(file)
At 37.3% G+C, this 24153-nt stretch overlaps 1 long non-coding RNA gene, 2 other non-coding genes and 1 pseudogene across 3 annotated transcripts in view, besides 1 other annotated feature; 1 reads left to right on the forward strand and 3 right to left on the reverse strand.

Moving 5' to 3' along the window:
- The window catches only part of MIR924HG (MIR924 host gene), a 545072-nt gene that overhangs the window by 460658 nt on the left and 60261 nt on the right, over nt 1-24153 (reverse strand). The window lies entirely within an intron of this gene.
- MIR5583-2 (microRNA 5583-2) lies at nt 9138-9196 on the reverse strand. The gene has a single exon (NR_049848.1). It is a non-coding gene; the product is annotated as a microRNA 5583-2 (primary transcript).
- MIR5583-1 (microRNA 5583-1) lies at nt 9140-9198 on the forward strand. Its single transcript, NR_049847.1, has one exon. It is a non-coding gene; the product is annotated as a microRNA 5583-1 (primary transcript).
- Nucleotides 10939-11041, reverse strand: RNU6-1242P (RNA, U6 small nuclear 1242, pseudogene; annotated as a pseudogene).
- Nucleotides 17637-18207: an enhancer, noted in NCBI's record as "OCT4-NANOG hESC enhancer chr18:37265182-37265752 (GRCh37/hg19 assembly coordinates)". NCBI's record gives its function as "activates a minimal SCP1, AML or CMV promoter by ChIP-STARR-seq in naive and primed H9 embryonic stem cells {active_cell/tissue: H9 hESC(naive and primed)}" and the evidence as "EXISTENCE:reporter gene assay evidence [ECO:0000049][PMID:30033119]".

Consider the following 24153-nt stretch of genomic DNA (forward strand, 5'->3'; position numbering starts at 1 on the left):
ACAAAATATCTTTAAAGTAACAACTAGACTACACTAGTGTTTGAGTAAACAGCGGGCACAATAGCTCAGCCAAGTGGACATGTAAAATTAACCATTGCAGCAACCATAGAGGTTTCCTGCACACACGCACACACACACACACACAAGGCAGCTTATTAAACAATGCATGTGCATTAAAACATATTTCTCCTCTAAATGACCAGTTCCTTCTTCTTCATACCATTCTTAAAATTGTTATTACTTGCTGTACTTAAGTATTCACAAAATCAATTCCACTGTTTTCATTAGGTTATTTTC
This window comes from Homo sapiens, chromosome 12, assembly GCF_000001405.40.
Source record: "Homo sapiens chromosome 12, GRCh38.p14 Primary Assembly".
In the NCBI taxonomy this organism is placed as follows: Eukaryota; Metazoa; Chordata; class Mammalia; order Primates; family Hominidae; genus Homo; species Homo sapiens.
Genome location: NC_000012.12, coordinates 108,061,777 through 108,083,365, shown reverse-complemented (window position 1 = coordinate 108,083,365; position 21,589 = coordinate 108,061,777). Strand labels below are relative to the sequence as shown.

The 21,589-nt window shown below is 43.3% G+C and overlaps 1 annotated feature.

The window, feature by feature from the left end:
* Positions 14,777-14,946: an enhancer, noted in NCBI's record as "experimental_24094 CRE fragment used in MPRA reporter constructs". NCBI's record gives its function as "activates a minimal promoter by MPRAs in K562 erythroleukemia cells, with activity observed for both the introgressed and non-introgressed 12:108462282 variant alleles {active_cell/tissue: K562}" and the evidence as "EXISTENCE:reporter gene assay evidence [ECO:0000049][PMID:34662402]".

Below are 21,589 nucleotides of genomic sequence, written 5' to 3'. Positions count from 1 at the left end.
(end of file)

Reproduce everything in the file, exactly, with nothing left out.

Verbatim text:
At 37.3% G+C, this 24153-nt stretch overlaps 1 long non-coding RNA gene, 2 other non-coding genes and 1 pseudogene across 3 annotated transcripts in view, besides 1 other annotated feature; 1 reads left to right on the forward strand and 3 right to left on the reverse strand.

Moving 5' to 3' along the window:
- The window catches only part of MIR924HG (MIR924 host gene), a 545072-nt gene that overhangs the window by 460658 nt on the left and 60261 nt on the right, over nt 1-24153 (reverse strand). The window lies entirely within an intron of this gene.
- MIR5583-2 (microRNA 5583-2) lies at nt 9138-9196 on the reverse strand. The gene has a single exon (NR_049848.1). It is a non-coding gene; the product is annotated as a microRNA 5583-2 (primary transcript).
- MIR5583-1 (microRNA 5583-1) lies at nt 9140-9198 on the forward strand. Its single transcript, NR_049847.1, has one exon. It is a non-coding gene; the product is annotated as a microRNA 5583-1 (primary transcript).
- Nucleotides 10939-11041, reverse strand: RNU6-1242P (RNA, U6 small nuclear 1242, pseudogene; annotated as a pseudogene).
- Nucleotides 17637-18207: an enhancer, noted in NCBI's record as "OCT4-NANOG hESC enhancer chr18:37265182-37265752 (GRCh37/hg19 assembly coordinates)". NCBI's record gives its function as "activates a minimal SCP1, AML or CMV promoter by ChIP-STARR-seq in naive and primed H9 embryonic stem cells {active_cell/tissue: H9 hESC(naive and primed)}" and the evidence as "EXISTENCE:reporter gene assay evidence [ECO:0000049][PMID:30033119]".

Consider the following 24153-nt stretch of genomic DNA (forward strand, 5'->3'; position numbering starts at 1 on the left):
ACAAAATATCTTTAAAGTAACAACTAGACTACACTAGTGTTTGAGTAAACAGCGGGCACAATAGCTCAGCCAAGTGGACATGTAAAATTAACCATTGCAGCAACCATAGAGGTTTCCTGCACACACGCACACACACACACACACAAGGCAGCTTATTAAACAATGCATGTGCATTAAAACATATTTCTCCTCTAAATGACCAGTTCCTTCTTCTTCATACCATTCTTAAAATTGTTATTACTTGCTGTACTTAAGTATTCACAAAATCAATTCCACTGTTTTCATTAGGTTATTTTC
This window comes from Homo sapiens, chromosome 12, assembly GCF_000001405.40.
Source record: "Homo sapiens chromosome 12, GRCh38.p14 Primary Assembly".
In the NCBI taxonomy this organism is placed as follows: Eukaryota; Metazoa; Chordata; class Mammalia; order Primates; family Hominidae; genus Homo; species Homo sapiens.
Genome location: NC_000012.12, coordinates 108,061,777 through 108,083,365, shown reverse-complemented (window position 1 = coordinate 108,083,365; position 21,589 = coordinate 108,061,777). Strand labels below are relative to the sequence as shown.

The 21,589-nt window shown below is 43.3% G+C and overlaps 1 annotated feature.

The window, feature by feature from the left end:
* Positions 14,777-14,946: an enhancer, noted in NCBI's record as "experimental_24094 CRE fragment used in MPRA reporter constructs". NCBI's record gives its function as "activates a minimal promoter by MPRAs in K562 erythroleukemia cells, with activity observed for both the introgressed and non-introgressed 12:108462282 variant alleles {active_cell/tissue: K562}" and the evidence as "EXISTENCE:reporter gene assay evidence [ECO:0000049][PMID:34662402]".

Below are 21,589 nucleotides of genomic sequence, written 5' to 3'. Positions count from 1 at the left end.